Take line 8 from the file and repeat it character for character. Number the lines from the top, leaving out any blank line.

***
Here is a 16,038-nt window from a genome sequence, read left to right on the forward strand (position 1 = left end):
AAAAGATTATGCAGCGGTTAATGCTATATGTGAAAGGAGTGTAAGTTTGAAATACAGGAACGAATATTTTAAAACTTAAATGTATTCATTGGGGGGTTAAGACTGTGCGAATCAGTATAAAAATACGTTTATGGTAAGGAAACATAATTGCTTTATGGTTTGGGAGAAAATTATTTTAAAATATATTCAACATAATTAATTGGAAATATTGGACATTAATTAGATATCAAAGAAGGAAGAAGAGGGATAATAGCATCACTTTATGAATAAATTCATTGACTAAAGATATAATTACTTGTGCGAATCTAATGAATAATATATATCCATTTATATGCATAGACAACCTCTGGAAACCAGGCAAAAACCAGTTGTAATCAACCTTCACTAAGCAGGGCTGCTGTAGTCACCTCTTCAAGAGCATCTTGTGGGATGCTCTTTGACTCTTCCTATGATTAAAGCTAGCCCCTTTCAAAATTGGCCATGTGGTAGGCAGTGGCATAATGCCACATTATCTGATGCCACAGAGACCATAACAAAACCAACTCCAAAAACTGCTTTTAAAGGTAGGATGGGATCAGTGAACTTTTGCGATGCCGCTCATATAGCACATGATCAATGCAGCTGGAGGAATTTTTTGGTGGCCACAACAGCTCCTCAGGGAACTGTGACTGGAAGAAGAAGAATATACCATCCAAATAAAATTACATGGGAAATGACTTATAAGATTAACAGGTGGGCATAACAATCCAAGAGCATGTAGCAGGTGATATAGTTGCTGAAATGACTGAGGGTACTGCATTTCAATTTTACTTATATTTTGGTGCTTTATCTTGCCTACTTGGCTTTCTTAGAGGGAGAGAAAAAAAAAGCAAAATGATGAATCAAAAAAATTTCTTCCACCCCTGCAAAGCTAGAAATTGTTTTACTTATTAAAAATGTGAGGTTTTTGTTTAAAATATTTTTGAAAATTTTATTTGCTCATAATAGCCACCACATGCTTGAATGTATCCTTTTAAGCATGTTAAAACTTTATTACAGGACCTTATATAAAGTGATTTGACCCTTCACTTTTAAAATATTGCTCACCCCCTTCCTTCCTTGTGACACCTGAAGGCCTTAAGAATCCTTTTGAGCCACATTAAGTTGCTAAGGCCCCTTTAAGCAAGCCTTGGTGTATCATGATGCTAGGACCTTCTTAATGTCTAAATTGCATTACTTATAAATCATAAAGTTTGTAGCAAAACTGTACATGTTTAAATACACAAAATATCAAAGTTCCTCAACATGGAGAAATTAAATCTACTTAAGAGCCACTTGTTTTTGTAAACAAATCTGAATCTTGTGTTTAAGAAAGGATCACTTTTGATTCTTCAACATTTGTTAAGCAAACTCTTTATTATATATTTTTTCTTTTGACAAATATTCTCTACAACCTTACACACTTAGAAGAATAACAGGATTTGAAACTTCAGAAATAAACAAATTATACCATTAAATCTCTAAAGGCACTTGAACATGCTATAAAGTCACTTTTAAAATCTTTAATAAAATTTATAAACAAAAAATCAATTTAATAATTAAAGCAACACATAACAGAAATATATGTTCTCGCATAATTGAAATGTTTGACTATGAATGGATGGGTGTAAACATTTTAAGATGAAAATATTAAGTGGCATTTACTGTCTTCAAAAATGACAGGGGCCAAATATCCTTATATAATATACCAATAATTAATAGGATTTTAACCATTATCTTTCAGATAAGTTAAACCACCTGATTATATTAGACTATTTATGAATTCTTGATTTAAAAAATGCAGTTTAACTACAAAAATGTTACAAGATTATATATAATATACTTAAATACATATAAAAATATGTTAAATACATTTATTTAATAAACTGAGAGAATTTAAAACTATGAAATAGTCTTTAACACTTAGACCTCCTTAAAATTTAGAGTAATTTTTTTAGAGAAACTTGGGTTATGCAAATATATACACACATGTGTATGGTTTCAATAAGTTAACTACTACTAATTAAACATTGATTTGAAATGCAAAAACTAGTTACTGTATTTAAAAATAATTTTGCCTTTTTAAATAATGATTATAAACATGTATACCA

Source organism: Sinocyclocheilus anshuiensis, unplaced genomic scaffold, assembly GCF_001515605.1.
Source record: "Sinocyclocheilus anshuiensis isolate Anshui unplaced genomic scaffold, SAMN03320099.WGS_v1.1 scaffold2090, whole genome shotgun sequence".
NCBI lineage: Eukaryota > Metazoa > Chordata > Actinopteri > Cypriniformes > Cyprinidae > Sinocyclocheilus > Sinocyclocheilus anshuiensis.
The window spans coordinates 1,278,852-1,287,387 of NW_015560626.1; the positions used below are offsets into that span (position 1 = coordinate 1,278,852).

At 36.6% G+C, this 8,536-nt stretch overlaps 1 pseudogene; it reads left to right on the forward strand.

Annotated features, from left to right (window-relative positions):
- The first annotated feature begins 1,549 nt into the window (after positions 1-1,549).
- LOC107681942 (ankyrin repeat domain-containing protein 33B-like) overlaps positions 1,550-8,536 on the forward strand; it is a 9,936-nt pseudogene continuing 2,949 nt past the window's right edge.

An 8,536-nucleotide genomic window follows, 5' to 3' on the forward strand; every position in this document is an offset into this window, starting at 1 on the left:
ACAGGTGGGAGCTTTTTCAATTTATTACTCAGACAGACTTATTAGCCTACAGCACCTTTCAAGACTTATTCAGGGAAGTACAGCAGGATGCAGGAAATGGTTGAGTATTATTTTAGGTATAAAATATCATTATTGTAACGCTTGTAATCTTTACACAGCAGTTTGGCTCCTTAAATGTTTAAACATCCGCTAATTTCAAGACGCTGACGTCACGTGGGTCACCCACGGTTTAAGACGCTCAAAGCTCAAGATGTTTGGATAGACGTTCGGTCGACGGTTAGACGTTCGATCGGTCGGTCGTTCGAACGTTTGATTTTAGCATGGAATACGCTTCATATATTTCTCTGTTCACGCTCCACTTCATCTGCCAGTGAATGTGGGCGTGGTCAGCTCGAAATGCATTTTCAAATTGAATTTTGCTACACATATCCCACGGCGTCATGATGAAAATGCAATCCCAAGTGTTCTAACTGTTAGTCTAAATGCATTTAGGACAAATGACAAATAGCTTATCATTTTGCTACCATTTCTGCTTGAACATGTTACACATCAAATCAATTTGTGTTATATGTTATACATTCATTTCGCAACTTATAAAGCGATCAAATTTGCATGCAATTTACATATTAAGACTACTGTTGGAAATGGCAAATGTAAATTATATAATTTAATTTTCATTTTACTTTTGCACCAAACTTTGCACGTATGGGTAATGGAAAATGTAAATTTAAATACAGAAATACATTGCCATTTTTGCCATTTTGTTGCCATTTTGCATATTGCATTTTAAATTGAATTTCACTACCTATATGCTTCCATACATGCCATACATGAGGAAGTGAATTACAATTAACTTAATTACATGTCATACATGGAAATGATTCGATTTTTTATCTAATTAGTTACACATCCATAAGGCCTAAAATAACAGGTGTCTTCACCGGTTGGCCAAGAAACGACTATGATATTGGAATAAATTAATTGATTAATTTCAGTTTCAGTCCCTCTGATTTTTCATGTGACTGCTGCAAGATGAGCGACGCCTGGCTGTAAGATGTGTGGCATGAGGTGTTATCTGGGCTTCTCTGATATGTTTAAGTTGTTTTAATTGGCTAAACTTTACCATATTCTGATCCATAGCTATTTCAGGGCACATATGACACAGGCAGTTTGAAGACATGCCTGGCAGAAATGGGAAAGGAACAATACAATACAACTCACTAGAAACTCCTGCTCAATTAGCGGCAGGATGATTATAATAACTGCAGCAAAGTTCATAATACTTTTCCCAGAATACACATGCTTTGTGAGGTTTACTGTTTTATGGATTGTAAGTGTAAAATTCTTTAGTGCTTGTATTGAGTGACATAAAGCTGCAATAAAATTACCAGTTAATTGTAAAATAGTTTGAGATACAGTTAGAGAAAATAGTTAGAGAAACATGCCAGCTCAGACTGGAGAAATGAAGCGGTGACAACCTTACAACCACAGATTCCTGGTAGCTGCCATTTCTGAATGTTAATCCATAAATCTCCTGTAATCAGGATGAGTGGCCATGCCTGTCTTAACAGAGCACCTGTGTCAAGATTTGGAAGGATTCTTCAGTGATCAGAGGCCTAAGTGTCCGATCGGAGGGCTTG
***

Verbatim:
Annotated features, from left to right (window-relative positions):